Vertex3D vertex1 = Vertex3DMake(0.0, 1.0, -3.0);
//Vertex3D vertex2 = Vertex3DMake(1.0, 0.0, -3.0);
//Vertex3D vertex3 = Vertex3DMake(-1.0, 0.0, -3.0);
Triangle3D triangle = Triangle3DMake(vertex1, vertex1, vertex1);

// nothing is displayed - just what I would expect. If I uncomment them again, the triangle shows up.

Any ideas?

Thanks

Dave

alex said...

Aussome stuff Jeff, no doubt about it !

I have a question that can't seem to find a way to formulate on the search engines, so, I'll borrow from your example... I was coming along (almost) happy when you presented the "closing example", with 20-face.
I am trying to figure how the "Vertex3D vertices" came to be, ie., what is the reasoning behind all the decimal places ??
Yes, I do realize that they will be "units" but, how did you conclude that "those particular" numbers are good ??? Why not use multiples of intergers to make it easy to figure out ?

Jeanne said...

I too am having problems when running on the iPhone using 3.1.3, get a black screen, exit and then bring the app up again and it works.

Love the tutorials, haven't used openGL in years, and this is bringing it all back for me.

-jeanne

sriggins said...

I wish I had found this two years ago. Excellent tutorials. I have two bouncing die now :)

David said...

This is great stuff. Thanks.

But I am getting a compiler error from the start.
I used your empty starter project and added the
drawView method you provided.

The complier error is:
No architectures to compile for (ARCHS=, VALID_ARCHS=i386 ppc ppc64 ppc7400 ppc970 x86_64).

I cannot find the file in which the error occurs.

I am running OSX 10.6.3 with the iOS4.0 iPhone SDK.

Do you know where the error is coming from?

David said...

Ok, I found the problem with the compiler error.
The project template was not reading in my current SDK files because the template project file has a path reference to an older iphone os than what I have installed.

I opened the project package contents "project.pbxproj" file that contains all the project file definitions for startup.
I had to change the "SDKROOT" variable from iphoneos3.0 to iphoneos4.0 .

Then when I recreated a new project file from the template it would read in the SDK framework files from my current directory.

Strangely though, after the project file is made, the framework file paths in the info inspector still lead to the old 3.0 path and the framework API names are in red.

Even so, the project will compile and startup in the iPhone simulator.

David said...

All the examples are clear and understandable, but I am having difficulty with the last one, the icosahedron.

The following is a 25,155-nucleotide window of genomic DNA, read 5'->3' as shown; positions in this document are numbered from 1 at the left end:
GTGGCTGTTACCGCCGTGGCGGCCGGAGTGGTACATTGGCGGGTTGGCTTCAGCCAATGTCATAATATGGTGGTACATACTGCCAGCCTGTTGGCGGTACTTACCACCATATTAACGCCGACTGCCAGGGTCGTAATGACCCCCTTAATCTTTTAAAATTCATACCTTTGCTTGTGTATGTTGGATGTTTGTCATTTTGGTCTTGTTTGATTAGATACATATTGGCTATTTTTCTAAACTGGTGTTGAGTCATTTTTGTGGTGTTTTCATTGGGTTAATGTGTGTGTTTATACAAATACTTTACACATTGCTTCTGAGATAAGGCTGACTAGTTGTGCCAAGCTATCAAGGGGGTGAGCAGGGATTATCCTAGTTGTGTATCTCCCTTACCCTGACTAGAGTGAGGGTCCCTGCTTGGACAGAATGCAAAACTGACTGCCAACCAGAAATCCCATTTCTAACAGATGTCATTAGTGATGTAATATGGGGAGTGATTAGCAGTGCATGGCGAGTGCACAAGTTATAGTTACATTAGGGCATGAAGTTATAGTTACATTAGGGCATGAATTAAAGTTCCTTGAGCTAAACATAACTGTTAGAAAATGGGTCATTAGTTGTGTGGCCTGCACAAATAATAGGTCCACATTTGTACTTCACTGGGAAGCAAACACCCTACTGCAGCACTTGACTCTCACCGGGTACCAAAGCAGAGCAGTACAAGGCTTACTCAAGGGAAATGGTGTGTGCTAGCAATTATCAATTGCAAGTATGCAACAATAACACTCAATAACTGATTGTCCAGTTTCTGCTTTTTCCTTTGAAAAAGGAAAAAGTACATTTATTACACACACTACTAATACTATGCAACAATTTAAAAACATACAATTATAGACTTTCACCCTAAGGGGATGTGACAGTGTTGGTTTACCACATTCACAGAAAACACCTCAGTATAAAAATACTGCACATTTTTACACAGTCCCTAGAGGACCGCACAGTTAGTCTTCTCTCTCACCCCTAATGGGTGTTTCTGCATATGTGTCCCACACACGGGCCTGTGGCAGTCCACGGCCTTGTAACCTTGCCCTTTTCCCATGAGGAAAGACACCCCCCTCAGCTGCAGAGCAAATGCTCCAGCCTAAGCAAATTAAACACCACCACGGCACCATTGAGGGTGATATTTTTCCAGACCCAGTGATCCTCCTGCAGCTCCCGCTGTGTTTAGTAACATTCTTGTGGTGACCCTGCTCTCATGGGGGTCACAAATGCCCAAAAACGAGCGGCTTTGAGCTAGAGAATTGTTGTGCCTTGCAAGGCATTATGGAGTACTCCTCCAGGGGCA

I don't understand where the glDrawElements function makes the connection between the icosahedronFaces index array and the actual vertex locations in the vertices array. How does the drawing code know that icosahedronFaces[1] equates to vertices[1], and not some other vertex array?

Andrea said...

Great! David you saved my life!

Andrea said...

Great David! You saved my life!

sam said...

excellent work....amazingly simple and understandable.. you have an art to make it simple...!!

god bless u!

Logan said...

Nice tutorial!

Any thoughts on why the same code run on an iPad throws the origin quite off?

Logan said...

A fix for the strange position for the origin when running the code on an ipad:

- Open the MainWindow-iPad.xib in Interface Builder.
- Double click the "Window" object and click inside the window that opens.
- Change the size to 1024 × 768 in the inspector.
- Save.

CB said...

Jeff, what's your policy on use of the code posted here (I haven't read every single blog post, so if I've missed a relevant statement, apologies).

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Diego said...

Hi Jeff,

your OpenGLES tutorials for iPhone are really excellent !
They starts from the 3d foundations with code examples very documented and commented as well.

I'm trying to integrate openGLES for an Augmented Reality demo using the iPhone photocamera enabled. Could it be possisble enable the transparency on the OpenGL layer to see the input from the iphone camera ? How exactly could I do that ? I mean how do I integrate the iphone camera layar as a background in the openGL layer so that I can see 3d objects moving in the "real world" ?

Thanks a lot for this awesome tutorial series !!

Diego

pecanov said...

Absolutely amazing!

teh121 said...

You're extremly good! it's more then 7 years I wrote 1st program on OpenGL and it's fisrt time I see doc simple enough for really good understanding and with right accents

Kyle said...

Great article. What if we wanted to do this on the iPad. The viewport is cropped to the iPhone dimensions. How can I make the openGL application be fullscreen on the iPad?

Hassan said...

I am using SDK 4.0 and unable to run the application with your provided template "Empty OpenGL Xcode project template".

got the following error.

[BEROR]No architectures to compile for (ARCHS=, VALID_ARCHS=i386 ppc ppc64 ppc7400 ppc970 x86_64).

Any Idea?

Mark said...